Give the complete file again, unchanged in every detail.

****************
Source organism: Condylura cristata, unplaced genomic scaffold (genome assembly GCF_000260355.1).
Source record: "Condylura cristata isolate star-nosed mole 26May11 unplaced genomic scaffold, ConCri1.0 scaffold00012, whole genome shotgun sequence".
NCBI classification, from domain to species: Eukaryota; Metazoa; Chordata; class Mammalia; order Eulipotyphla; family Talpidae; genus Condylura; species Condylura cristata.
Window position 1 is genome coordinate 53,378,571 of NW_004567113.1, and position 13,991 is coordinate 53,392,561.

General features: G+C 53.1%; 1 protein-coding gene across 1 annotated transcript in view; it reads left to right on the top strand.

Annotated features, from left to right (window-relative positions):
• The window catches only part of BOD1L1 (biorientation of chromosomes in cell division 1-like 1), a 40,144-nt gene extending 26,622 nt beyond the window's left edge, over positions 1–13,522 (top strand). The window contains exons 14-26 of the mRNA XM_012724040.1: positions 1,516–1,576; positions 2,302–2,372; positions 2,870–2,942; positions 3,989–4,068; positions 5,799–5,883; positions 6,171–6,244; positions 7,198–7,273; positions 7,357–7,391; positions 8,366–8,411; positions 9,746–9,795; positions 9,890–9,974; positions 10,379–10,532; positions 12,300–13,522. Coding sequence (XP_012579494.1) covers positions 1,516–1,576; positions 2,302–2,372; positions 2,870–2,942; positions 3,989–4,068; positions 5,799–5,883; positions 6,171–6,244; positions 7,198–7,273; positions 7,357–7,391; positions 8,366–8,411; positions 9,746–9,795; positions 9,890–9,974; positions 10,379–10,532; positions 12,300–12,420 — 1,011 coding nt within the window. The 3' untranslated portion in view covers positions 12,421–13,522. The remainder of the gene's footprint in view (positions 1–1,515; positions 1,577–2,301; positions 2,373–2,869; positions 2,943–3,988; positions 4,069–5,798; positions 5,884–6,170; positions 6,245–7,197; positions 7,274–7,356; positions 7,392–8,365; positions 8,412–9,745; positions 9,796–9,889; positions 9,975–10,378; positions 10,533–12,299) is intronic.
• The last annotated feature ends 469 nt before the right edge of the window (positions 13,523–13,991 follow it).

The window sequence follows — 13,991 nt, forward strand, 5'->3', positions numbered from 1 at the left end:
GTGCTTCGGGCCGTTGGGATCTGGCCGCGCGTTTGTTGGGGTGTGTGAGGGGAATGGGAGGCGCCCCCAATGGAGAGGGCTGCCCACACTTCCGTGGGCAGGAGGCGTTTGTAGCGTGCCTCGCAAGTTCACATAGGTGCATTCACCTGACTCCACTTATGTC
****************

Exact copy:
Source organism: Condylura cristata, unplaced genomic scaffold (genome assembly GCF_000260355.1).
Source record: "Condylura cristata isolate star-nosed mole 26May11 unplaced genomic scaffold, ConCri1.0 scaffold00012, whole genome shotgun sequence".
NCBI classification, from domain to species: Eukaryota; Metazoa; Chordata; class Mammalia; order Eulipotyphla; family Talpidae; genus Condylura; species Condylura cristata.
Window position 1 is genome coordinate 53,378,571 of NW_004567113.1, and position 13,991 is coordinate 53,392,561.

General features: G+C 53.1%; 1 protein-coding gene across 1 annotated transcript in view; it reads left to right on the top strand.

Annotated features, from left to right (window-relative positions):
• The window catches only part of BOD1L1 (biorientation of chromosomes in cell division 1-like 1), a 40,144-nt gene extending 26,622 nt beyond the window's left edge, over positions 1–13,522 (top strand). The window contains exons 14-26 of the mRNA XM_012724040.1: positions 1,516–1,576; positions 2,302–2,372; positions 2,870–2,942; positions 3,989–4,068; positions 5,799–5,883; positions 6,171–6,244; positions 7,198–7,273; positions 7,357–7,391; positions 8,366–8,411; positions 9,746–9,795; positions 9,890–9,974; positions 10,379–10,532; positions 12,300–13,522. Coding sequence (XP_012579494.1) covers positions 1,516–1,576; positions 2,302–2,372; positions 2,870–2,942; positions 3,989–4,068; positions 5,799–5,883; positions 6,171–6,244; positions 7,198–7,273; positions 7,357–7,391; positions 8,366–8,411; positions 9,746–9,795; positions 9,890–9,974; positions 10,379–10,532; positions 12,300–12,420 — 1,011 coding nt within the window. The 3' untranslated portion in view covers positions 12,421–13,522. The remainder of the gene's footprint in view (positions 1–1,515; positions 1,577–2,301; positions 2,373–2,869; positions 2,943–3,988; positions 4,069–5,798; positions 5,884–6,170; positions 6,245–7,197; positions 7,274–7,356; positions 7,392–8,365; positions 8,412–9,745; positions 9,796–9,889; positions 9,975–10,378; positions 10,533–12,299) is intronic.
• The last annotated feature ends 469 nt before the right edge of the window (positions 13,523–13,991 follow it).

The window sequence follows — 13,991 nt, forward strand, 5'->3', positions numbered from 1 at the left end:
GTGCTTCGGGCCGTTGGGATCTGGCCGCGCGTTTGTTGGGGTGTGTGAGGGGAATGGGAGGCGCCCCCAATGGAGAGGGCTGCCCACACTTCCGTGGGCAGGAGGCGTTTGTAGCGTGCCTCGCAAGTTCACATAGGTGCATTCACCTGACTCCACTTATGTC